Why is dehydration not a danger? Everyone from your mother to your doctor tells you to drink a lot so you don’t become dehydrated. I too have been told this from day one of football practice as a 4th grader. So my question to them is: what will happen if I do become dehydrated? The answer to that (as defined in medical terms) is: you will become thirsty! Thats it?!? Yup, dehydration is just the reduction of total-body water content and once that causes the sodium concentration to rise (osmolality) the brain detects the change and develops the symptom of thirst. Yup, that basic. There are no other symptoms associated with dehydration; thirst is the only symptom.

When fluid is lost from the body through things like sweat and urine the concentration of sodium in the blood actually rises which causes the brain to send the message for secretion of AVP/ADH (hormones) which tells the kidney to reabsorb some water. The brain also triggers the cingulate gyrus which increases your thirst. So by reabsorbing some water from the kidney and sending the thirst signal (telling you to drink) the blood regains its normal blood osmolality (sodium levels). So if you are actually thirsty you are drinking because the water level of your blood is low which increases sodium concentration. You have to add water back to the blood to lower the sodium concentration.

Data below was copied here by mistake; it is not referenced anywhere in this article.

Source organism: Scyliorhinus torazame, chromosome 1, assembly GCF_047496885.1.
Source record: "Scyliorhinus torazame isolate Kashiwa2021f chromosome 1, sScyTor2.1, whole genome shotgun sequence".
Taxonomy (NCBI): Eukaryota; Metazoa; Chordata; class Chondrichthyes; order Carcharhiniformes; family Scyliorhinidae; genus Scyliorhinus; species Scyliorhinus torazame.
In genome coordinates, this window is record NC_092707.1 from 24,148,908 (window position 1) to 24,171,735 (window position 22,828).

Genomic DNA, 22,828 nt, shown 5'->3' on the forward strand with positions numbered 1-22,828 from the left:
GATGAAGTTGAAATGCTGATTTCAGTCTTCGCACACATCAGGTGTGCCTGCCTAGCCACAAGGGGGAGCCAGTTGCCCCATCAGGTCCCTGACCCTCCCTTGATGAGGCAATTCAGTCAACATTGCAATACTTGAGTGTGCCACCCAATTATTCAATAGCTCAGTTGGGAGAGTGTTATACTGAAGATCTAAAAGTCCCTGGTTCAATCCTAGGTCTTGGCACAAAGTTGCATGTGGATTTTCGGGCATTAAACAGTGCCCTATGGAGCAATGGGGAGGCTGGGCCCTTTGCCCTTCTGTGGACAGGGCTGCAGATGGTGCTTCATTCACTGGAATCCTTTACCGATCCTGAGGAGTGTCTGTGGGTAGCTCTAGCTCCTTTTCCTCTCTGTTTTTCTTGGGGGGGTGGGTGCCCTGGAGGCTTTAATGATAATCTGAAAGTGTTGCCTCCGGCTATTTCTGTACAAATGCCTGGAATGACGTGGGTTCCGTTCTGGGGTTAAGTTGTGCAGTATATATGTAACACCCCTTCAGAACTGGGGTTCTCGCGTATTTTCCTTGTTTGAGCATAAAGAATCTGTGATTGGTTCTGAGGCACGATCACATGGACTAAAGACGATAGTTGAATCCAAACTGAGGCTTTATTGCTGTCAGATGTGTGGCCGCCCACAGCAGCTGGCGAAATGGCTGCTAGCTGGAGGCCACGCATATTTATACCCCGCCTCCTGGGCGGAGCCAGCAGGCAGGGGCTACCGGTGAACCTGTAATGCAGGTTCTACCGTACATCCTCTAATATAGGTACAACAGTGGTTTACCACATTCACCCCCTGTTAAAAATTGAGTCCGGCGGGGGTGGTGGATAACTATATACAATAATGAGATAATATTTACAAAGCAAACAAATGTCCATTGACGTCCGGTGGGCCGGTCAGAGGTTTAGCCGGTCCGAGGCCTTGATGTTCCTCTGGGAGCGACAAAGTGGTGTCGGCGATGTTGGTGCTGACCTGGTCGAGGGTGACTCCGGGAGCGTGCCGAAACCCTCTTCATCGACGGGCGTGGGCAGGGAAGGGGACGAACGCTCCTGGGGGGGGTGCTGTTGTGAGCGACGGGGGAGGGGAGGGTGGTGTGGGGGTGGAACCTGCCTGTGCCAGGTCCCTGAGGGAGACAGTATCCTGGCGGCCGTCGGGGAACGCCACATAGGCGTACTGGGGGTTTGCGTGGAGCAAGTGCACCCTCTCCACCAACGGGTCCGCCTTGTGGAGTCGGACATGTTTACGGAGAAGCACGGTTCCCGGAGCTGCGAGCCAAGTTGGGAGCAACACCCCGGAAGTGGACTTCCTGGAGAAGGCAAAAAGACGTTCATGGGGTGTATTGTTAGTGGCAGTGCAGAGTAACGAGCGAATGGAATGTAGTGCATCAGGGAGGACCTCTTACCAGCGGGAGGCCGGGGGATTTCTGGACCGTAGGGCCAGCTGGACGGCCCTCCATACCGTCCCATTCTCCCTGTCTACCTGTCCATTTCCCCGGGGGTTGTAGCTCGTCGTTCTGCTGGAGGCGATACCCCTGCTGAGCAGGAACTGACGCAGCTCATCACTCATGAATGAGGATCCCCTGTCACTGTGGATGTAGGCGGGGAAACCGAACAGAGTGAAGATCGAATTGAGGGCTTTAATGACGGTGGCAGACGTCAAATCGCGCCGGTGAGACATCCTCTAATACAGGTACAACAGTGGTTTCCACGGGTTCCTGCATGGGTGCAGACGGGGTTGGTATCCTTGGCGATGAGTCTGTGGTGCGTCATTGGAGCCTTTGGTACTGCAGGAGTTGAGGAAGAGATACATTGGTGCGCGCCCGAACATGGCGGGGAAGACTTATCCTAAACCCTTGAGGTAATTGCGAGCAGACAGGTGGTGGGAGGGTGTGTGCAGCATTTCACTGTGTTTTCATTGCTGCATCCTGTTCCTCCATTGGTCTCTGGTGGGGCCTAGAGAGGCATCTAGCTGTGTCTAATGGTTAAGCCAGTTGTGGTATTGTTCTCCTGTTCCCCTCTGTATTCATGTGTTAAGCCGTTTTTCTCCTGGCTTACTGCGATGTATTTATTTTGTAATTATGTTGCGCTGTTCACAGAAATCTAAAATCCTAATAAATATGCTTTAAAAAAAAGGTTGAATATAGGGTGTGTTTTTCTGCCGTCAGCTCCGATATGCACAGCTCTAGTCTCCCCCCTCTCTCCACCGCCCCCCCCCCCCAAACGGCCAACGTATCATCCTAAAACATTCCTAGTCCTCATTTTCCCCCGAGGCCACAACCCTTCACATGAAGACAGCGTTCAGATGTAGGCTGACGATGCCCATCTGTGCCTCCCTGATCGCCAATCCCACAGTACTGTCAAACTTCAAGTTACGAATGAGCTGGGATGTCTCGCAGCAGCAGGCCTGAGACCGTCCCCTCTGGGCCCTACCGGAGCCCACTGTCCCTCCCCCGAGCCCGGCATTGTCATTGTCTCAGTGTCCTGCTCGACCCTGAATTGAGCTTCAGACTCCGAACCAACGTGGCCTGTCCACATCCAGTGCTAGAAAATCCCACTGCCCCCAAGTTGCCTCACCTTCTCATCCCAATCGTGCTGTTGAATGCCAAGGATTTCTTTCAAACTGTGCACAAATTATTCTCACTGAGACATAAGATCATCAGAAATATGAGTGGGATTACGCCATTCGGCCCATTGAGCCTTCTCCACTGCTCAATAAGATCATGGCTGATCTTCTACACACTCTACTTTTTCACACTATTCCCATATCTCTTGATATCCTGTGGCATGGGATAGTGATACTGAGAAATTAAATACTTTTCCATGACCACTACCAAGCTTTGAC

Do people die from dehydration? If the thirst cannot be quenched because fluid is unavailable (i.e. stranded in a desert) then the body activates a bunch of emergency plans but ultimately major body organs will fail which will most likely lead to cardiovascular collapse. So YES, you can die from dehydration if you are stranded for days without any access to water. Personally, I have never been in a race/event situation where the race director restricted water availability.

Based on the information above I personally don’t see dehydration as something to fear while exercising or racing in any situation. If you get thirsty, drink.